2015: The Year in Gun Politics
Public murders committed with guns are used to try to drive gun policy, even though gun policy is powerless to prevent them.
The politics of guns in 2015 was largely shaped by a series of newsmaking horrible multiple-casualty murders in public places. Each one inspired Democratic Party politicians, including President Obama and frontrunning 2016 presidential candidate Hillary Clinton, to call for a similar set of what they now call "common sense gun safety" laws ("gun control" has lost its luster since Al Gore's 2000 presidential loss).
And from Charleston to Louisiana to Roanoke to Oregon to San Bernardino, we find that neither existing nor proposed tougher laws did or would have done anything to stop the hideous crimes from occurring.
That fact hasn't stopped Obama from talking up potential executive action to, say, impose national universal background check laws (which would apply not just to existing licensed federal firearm dealers, like now, but every exchange of ownership of a weapon), or Hillary Clinton to float trial balloons about Australia-style buyback confiscations.
Reviving the useless "assault weapon" (certain arbitrarily defined semiautomatic rifles, of the sort that are responsible for practically no murders) ban of 1994-04 is also a live political topic again. The Democrats tried to use fear of domestic terrorism post-San Bernardino to give the attorney general the power to bar anyone she deemed a terror suspect (but not enough of a suspect to actually detain or charge with anything) from exercising their Second Amendment rights, a move defeated along purely partisan lines by Senate Republicans.
But while all these ideas are being floated, none seem realistically close to happening.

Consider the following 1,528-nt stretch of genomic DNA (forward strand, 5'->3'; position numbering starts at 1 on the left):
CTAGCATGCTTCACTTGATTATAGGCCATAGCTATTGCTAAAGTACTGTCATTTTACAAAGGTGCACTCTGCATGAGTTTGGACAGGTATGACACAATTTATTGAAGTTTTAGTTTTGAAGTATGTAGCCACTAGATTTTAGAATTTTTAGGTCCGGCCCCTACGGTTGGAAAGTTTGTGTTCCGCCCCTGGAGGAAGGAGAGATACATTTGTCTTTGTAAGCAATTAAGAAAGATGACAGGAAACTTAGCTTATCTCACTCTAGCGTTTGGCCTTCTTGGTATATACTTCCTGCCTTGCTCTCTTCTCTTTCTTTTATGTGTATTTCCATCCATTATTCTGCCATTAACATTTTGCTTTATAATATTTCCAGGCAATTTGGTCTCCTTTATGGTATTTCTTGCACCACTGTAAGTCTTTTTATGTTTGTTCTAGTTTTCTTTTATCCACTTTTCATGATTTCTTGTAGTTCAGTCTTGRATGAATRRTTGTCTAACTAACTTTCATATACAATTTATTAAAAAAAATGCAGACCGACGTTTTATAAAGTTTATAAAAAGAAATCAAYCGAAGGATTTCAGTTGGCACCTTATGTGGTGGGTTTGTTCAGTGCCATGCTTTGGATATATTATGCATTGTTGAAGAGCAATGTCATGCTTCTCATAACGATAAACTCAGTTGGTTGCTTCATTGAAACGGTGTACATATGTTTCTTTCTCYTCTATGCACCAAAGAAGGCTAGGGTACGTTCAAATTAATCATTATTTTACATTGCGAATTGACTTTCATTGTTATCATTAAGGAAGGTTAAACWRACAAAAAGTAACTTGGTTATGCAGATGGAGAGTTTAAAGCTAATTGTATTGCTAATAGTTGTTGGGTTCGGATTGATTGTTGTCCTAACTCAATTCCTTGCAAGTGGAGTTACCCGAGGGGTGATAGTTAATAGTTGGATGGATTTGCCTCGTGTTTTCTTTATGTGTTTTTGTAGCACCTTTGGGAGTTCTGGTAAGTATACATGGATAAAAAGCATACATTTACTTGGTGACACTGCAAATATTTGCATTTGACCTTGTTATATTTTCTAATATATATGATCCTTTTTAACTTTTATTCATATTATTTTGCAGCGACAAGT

[UPDATE: Within an hour or so of posting this originally with that last sentence, I learned the Obama administration slipped out the news on New Year's Eve that, as CNN is reporting:
President Barack Obama is expected to announce in the coming days a new executive action with the goal of expanding background checks on gun sales, people familiar with White House planning said.
Described as "imminent," the set of executive actions would fulfill a promise by the President to take further unilateral steps the White House says could help curb gun deaths.
Remember, more background checks would have done nothing to stop any of the public atrocities that allegedly inspired the move. Indeed, I'd be interested if the White House could deliver verifiable numerical facts about how many gun murders in the past few years could reliably have been prevented by such background check law expansion, even if they assumed the insane: that indeed no one ever would sell a gun citizen-to-citizen without a background check if there were a law against it.
[Back to original post]
An ATF attempt to ban a certain common variety of AR-15 ammo as allegedly "armor piercing," though it was not according to the agency's own statutory definition, was abandoned (at least for now) after public outcry back in March.